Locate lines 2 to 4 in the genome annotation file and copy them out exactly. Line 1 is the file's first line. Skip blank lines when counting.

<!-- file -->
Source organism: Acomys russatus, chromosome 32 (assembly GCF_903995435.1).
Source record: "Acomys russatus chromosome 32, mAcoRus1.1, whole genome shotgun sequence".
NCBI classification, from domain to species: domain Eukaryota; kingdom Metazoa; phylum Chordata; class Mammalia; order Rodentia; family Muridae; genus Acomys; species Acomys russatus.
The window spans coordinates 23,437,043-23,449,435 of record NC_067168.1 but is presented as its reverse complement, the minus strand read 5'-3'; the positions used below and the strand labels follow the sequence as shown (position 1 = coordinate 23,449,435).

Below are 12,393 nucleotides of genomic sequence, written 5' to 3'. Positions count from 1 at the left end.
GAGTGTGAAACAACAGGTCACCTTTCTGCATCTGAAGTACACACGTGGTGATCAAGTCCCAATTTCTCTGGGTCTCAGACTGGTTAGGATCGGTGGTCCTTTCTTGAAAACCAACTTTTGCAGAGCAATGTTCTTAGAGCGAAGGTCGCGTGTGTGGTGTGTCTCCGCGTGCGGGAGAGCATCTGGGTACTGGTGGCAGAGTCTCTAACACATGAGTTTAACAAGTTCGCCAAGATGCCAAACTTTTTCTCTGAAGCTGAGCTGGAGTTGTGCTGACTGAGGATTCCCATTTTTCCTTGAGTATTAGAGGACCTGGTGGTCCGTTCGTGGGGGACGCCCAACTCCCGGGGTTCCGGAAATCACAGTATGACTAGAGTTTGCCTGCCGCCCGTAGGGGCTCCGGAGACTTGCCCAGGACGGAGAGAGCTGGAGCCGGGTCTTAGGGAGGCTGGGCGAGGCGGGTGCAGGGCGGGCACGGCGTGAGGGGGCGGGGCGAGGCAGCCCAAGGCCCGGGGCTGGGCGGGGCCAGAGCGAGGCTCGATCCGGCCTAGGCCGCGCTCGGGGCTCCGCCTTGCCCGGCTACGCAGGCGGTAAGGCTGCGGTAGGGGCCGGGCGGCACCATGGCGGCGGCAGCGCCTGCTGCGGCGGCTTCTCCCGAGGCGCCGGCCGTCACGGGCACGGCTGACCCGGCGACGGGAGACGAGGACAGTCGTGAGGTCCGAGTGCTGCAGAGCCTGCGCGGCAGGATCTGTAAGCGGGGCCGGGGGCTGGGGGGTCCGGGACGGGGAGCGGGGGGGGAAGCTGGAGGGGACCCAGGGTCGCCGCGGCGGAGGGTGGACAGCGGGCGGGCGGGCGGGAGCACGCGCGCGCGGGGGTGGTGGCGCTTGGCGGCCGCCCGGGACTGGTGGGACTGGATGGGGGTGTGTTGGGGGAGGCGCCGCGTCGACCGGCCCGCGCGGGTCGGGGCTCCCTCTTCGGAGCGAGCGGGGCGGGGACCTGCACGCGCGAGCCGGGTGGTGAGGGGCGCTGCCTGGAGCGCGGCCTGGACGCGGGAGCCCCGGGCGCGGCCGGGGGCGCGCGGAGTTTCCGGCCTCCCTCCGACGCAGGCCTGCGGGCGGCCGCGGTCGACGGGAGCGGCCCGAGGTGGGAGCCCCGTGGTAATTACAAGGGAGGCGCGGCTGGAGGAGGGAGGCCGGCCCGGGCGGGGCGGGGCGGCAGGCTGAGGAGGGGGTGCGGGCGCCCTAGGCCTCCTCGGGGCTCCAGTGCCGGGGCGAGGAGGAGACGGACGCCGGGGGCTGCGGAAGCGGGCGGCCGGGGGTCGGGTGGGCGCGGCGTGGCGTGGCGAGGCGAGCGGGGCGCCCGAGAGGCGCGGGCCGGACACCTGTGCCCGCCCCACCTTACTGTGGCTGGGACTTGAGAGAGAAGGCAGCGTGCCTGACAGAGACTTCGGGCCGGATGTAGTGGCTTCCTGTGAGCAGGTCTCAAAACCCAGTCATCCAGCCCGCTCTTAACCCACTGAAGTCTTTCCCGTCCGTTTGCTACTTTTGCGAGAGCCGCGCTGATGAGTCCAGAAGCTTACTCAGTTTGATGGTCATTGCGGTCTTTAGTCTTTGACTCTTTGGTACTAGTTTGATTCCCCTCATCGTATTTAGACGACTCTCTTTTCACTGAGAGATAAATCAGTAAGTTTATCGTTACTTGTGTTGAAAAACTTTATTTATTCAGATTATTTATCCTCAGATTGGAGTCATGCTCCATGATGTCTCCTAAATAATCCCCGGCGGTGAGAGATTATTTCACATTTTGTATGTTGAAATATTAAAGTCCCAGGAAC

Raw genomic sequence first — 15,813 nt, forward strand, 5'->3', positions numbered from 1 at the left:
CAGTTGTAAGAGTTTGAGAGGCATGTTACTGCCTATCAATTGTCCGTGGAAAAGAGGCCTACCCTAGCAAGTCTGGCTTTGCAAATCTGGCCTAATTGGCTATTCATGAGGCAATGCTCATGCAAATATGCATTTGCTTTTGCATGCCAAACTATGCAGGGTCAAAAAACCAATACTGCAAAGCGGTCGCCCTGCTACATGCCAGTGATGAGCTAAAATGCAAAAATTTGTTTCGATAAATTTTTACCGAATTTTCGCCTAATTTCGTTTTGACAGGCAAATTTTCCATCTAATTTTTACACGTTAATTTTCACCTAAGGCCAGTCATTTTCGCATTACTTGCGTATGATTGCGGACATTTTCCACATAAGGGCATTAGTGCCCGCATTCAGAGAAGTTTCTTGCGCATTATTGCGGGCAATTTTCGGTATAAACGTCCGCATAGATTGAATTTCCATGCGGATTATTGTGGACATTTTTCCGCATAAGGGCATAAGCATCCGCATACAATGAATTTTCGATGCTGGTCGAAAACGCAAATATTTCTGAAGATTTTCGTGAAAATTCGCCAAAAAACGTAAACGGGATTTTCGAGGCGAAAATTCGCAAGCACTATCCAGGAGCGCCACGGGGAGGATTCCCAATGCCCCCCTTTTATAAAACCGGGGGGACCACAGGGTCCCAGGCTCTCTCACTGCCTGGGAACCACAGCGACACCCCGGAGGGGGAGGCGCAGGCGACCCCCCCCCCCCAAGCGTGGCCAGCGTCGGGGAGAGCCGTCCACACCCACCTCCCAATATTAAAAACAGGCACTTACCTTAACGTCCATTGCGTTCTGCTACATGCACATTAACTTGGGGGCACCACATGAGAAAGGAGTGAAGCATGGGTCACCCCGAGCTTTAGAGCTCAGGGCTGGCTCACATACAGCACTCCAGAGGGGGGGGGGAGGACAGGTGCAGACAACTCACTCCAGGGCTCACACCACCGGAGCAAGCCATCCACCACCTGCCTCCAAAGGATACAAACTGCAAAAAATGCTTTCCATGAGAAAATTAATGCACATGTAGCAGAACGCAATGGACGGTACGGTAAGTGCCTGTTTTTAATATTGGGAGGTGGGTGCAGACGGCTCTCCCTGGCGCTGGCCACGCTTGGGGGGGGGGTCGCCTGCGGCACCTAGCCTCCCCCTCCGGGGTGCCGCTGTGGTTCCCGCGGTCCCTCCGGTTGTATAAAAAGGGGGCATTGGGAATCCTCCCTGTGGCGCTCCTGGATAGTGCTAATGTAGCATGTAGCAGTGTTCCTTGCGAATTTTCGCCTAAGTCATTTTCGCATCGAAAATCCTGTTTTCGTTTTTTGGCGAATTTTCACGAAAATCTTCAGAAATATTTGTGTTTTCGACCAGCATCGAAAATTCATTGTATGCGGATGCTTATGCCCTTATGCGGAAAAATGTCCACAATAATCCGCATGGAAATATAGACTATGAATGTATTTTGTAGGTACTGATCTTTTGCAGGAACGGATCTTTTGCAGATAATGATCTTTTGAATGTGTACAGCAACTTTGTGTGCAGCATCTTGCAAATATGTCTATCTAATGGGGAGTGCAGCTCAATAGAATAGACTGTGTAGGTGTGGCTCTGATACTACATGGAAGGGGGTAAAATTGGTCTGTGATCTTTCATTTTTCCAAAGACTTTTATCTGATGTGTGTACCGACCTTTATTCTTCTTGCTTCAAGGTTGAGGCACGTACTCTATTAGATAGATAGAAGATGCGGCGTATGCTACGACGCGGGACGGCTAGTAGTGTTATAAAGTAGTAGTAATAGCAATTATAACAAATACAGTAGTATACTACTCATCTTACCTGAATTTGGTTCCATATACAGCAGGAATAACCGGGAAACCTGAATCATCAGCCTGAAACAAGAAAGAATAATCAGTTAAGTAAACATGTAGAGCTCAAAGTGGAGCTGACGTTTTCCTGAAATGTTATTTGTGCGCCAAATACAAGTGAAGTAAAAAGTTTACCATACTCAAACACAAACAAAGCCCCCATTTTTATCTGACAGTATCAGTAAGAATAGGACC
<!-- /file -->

Source record: "Acomys russatus chromosome 32, mAcoRus1.1, whole genome shotgun sequence".
NCBI classification, from domain to species: domain Eukaryota; kingdom Metazoa; phylum Chordata; class Mammalia; order Rodentia; family Muridae; genus Acomys; species Acomys russatus.
The window spans coordinates 23,437,043-23,449,435 of record NC_067168.1 but is presented as its reverse complement, the minus strand read 5'-3'; the positions used below and the strand labels follow the sequence as shown (position 1 = coordinate 23,449,435).